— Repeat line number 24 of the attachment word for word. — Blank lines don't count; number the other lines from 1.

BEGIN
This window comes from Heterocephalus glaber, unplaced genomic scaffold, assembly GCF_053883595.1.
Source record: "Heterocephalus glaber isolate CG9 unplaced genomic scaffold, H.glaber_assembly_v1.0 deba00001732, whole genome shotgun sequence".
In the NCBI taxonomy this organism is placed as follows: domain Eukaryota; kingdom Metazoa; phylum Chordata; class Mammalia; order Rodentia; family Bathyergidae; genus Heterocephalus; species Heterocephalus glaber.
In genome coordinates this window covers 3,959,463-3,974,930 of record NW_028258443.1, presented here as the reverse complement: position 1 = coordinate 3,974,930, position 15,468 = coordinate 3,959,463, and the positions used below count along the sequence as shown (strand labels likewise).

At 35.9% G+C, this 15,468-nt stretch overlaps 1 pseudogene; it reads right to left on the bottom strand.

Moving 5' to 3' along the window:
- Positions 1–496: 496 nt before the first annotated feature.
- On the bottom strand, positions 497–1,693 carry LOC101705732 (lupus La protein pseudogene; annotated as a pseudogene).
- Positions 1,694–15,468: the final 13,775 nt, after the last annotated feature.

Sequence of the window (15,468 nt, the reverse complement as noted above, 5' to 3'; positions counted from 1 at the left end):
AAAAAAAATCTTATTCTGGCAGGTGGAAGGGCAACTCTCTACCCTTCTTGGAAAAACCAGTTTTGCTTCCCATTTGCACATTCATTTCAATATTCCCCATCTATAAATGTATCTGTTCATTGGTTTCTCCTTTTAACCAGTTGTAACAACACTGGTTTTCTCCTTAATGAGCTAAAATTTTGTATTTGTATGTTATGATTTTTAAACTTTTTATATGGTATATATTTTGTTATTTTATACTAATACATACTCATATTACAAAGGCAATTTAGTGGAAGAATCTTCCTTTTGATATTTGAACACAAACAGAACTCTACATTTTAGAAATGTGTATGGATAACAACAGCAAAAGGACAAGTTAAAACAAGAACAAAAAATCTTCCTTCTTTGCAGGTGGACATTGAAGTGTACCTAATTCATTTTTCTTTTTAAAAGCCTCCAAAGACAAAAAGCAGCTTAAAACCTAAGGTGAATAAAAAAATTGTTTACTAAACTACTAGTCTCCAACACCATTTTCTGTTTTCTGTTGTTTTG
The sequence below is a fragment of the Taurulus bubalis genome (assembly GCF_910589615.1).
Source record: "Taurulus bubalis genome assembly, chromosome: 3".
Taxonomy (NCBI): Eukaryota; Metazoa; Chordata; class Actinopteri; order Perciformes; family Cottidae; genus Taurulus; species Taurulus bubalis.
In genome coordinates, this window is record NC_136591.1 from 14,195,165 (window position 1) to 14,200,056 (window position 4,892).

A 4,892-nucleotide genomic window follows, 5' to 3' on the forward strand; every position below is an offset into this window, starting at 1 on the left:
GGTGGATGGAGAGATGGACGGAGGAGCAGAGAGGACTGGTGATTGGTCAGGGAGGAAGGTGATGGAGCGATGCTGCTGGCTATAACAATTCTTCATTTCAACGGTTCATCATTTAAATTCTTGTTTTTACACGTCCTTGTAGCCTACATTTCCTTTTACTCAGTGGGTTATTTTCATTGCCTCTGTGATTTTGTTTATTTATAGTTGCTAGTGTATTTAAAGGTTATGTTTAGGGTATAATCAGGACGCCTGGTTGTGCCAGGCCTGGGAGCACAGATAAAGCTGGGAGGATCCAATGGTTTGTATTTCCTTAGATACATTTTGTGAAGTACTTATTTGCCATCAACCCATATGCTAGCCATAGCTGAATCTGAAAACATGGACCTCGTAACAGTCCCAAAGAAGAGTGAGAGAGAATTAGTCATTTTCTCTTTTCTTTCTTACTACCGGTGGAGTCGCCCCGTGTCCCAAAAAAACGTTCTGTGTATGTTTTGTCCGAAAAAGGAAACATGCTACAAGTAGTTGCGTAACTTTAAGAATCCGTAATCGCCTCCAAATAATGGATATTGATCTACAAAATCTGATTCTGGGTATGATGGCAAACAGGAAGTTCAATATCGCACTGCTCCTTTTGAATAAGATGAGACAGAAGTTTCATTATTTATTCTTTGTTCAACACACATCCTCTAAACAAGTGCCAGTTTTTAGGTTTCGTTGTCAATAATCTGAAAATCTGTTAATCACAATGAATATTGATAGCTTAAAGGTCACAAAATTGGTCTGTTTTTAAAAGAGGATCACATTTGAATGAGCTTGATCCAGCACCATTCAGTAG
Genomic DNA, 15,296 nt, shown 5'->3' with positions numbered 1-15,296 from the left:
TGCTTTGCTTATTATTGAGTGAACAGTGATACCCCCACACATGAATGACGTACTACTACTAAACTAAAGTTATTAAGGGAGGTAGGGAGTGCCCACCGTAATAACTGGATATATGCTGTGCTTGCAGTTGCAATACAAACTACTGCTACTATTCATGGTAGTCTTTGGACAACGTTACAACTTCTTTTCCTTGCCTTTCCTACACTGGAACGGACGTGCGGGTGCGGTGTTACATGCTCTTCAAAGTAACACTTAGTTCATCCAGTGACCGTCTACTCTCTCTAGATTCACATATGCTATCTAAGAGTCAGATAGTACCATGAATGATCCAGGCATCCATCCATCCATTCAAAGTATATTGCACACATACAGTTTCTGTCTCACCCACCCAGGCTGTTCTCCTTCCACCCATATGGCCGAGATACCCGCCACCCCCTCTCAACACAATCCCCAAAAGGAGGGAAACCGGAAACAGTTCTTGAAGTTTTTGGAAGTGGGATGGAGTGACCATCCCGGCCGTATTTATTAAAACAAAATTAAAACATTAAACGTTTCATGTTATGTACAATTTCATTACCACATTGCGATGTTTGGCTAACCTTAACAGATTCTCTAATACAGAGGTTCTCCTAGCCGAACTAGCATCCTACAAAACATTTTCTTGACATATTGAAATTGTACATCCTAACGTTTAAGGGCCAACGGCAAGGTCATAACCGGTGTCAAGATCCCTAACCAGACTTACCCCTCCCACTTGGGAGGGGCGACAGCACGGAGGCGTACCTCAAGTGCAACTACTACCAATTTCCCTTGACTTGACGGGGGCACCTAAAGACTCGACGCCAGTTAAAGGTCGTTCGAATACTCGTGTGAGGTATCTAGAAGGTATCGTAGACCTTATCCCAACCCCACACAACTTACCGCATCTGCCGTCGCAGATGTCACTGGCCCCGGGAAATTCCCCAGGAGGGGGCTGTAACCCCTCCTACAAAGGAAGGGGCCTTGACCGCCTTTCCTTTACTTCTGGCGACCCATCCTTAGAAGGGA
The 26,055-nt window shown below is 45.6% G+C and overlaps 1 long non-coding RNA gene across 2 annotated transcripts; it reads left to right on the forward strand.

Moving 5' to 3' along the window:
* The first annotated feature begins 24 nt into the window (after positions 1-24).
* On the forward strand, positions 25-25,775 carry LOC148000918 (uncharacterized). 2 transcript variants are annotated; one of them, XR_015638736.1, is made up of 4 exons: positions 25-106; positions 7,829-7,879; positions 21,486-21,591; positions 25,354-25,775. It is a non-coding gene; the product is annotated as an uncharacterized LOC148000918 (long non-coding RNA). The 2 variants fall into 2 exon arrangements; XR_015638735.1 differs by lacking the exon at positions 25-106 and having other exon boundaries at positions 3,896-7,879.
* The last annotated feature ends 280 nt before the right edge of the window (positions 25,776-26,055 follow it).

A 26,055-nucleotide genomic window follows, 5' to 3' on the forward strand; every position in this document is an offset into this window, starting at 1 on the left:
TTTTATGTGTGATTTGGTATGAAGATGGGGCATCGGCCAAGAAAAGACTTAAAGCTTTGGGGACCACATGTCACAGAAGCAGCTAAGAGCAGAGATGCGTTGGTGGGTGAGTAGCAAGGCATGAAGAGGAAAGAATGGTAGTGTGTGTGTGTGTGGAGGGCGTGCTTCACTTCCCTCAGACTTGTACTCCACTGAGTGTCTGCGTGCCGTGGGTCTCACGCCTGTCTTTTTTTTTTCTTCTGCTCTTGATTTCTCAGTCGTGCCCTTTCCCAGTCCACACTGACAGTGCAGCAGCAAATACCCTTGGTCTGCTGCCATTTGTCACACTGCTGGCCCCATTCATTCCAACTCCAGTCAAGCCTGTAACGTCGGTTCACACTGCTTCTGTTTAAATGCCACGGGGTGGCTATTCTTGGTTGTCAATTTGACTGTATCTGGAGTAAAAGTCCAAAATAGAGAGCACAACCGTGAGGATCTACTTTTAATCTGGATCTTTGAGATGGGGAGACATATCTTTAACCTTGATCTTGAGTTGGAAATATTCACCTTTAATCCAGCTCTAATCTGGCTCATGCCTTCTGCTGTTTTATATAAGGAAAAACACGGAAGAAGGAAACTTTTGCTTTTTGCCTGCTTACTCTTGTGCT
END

* The last annotated feature ends 280 nt before the right edge of the window (positions 25,776-26,055 follow it).